We'd email the police and they said they would contact us if they had anything new. Even if they didn't have any, they should have been updating us regularly. After six months they gave us a family liaison officer. The police said we were taking up too much of the team’s time by emailing – but it was three or four emails a week. I thought the family liaison officer would be easier to contact but it was harder because there were two of them and their shifts were unpredictable.

a woman posing for the camera: Georgina Gharsallah. © Photo courtesy of the Gharsallah family. Georgina Gharsallah.

Seven months on and there are no new leads – nothing at all. The search is at a complete standstill – it’s like we’re at a brick wall and there’s nothing. We haven’t had any CCTV sightings since the last day she went missing. When she came out of that shop she turned right and was never seen again. Somebody would have seen her, surely, but I’ve put out so many posters and Facebook messages now, and nobody has. A few people have been in touch but it turned out not to be what they thought.

Georgina is really friendly and outgoing, but also has anxiety issues. Sometimes she didn’t like going out by herself, but she’s very outgoing too, especially if she’d had a drink, she’d make friends and talk to anybody. That’s what worries me, because I know how friendly and personable she is. She accumulated friends wherever she went. She’s quite excitable, too – once she got something in her mind she’d keep on and on about it. I’m close with all of my daughters. That’s why I find it so hard. People say, "maybe she just went off and decided she wants a new life," but I don’t believe that. Her safety is the most important thing to me – I just want to know she’s safe and tell her how much we miss her and love her.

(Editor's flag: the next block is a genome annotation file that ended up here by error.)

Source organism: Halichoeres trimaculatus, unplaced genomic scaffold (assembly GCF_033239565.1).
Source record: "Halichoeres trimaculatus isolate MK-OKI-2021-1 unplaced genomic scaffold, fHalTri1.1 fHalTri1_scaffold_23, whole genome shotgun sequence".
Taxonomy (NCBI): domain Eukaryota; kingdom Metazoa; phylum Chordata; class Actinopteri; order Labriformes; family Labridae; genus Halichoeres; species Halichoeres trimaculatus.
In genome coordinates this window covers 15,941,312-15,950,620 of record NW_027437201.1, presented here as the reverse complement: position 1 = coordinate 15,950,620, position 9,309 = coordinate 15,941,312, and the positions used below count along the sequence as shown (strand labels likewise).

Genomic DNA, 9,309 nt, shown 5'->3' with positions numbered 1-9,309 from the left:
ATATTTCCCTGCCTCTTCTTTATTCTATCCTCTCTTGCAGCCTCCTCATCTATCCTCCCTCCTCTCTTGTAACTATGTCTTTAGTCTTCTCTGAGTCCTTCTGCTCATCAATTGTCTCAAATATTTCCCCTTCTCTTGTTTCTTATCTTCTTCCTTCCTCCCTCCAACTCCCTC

I’m not sleeping very well. I’m constantly thinking, all day and all night. I think about it during the day when I’m at work. I’m always thinking about other ways we could find her, where else we could put posters and where else we could send the police. It’s a mother’s drive of thinking ‘what else can I do?’ I used to run quite a lot, marathons, and I’ve dropped out of so many that as the months go on I think ‘I can’t do that’, I hardly run now. Instead, I’m putting up posters and doing interviews about it. I now feel guilty for doing anything else – when my other daughter asked me out for dinner I thought I shouldn’t be having a nice time because I don’t know where Georgina is. That’s how it is – it’s taken over my whole life.

Getty © Getty Getty

People always say to us “fingers crossed she’ll be home soon”, but what a stupid thing to say. We don’t know what’s happened to her, she might not even be alive. Or they’ll say “hopefully you get some news soon” – it’s all very blasé. They’ll say to me “maybe she was just fed up with life and decided she wanted a change” or “she’s 30, she’s an adult and can make up her own mind” – I just say “she’s my daughter and I won’t stop looking until I know she’s safe.” I don’t think many people understand what it’s like – you can’t unless you’ve experienced it yourself.

To me now, every missing person counts – I didn’t think about it before that much. It’s not until you’re involved in a missing person case yourself that you really feel it. It doesn’t matter about their background or anything – they’re missing regardless of whatever they do or whatever they’ve done. That’s an important message for everybody. Everybody deserves to be found or looked for, at least.

Missing People is an independent charity and a lifeline to the 250,000 people who go missing each year in the UK, and to their families and friends left behind. It operates a free and confidential 24-hour helpline providing advice and guidance to anybody who is missing or away from home, as well as practical and emotional support to those dealing with the heartbreak of missing a loved one.

Anyone affected by the issue can call the helpline on 116000.